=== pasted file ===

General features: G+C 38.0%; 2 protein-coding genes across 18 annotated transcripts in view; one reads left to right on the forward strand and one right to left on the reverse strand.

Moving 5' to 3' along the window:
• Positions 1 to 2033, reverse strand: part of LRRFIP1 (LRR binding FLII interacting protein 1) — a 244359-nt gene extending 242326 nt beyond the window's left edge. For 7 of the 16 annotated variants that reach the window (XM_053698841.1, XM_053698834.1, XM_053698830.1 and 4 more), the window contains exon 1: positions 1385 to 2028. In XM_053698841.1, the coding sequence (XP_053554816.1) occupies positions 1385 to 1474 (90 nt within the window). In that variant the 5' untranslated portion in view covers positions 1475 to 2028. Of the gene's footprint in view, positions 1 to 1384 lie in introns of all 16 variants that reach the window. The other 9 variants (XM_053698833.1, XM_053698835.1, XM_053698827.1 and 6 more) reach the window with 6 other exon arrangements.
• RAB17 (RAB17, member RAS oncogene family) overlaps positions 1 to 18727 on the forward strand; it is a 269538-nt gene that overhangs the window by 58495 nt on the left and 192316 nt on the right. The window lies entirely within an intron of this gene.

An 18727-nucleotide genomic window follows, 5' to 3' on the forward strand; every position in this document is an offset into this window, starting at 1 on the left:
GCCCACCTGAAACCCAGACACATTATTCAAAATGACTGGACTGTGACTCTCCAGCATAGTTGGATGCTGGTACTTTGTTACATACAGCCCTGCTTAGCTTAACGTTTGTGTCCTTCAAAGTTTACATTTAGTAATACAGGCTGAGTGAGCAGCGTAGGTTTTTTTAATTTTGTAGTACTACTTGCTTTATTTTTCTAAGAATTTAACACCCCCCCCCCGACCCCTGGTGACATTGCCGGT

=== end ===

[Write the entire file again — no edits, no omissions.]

General features: G+C 38.0%; 2 protein-coding genes across 18 annotated transcripts in view; one reads left to right on the forward strand and one right to left on the reverse strand.

Moving 5' to 3' along the window:
• Positions 1 to 2033, reverse strand: part of LRRFIP1 (LRR binding FLII interacting protein 1) — a 244359-nt gene extending 242326 nt beyond the window's left edge. For 7 of the 16 annotated variants that reach the window (XM_053698841.1, XM_053698834.1, XM_053698830.1 and 4 more), the window contains exon 1: positions 1385 to 2028. In XM_053698841.1, the coding sequence (XP_053554816.1) occupies positions 1385 to 1474 (90 nt within the window). In that variant the 5' untranslated portion in view covers positions 1475 to 2028. Of the gene's footprint in view, positions 1 to 1384 lie in introns of all 16 variants that reach the window. The other 9 variants (XM_053698833.1, XM_053698835.1, XM_053698827.1 and 6 more) reach the window with 6 other exon arrangements.
• RAB17 (RAB17, member RAS oncogene family) overlaps positions 1 to 18727 on the forward strand; it is a 269538-nt gene that overhangs the window by 58495 nt on the left and 192316 nt on the right. The window lies entirely within an intron of this gene.

An 18727-nucleotide genomic window follows, 5' to 3' on the forward strand; every position in this document is an offset into this window, starting at 1 on the left:
GCCCACCTGAAACCCAGACACATTATTCAAAATGACTGGACTGTGACTCTCCAGCATAGTTGGATGCTGGTACTTTGTTACATACAGCCCTGCTTAGCTTAACGTTTGTGTCCTTCAAAGTTTACATTTAGTAATACAGGCTGAGTGAGCAGCGTAGGTTTTTTTAATTTTGTAGTACTACTTGCTTTATTTTTCTAAGAATTTAACACCCCCCCCCCGACCCCTGGTGACATTGCCGGT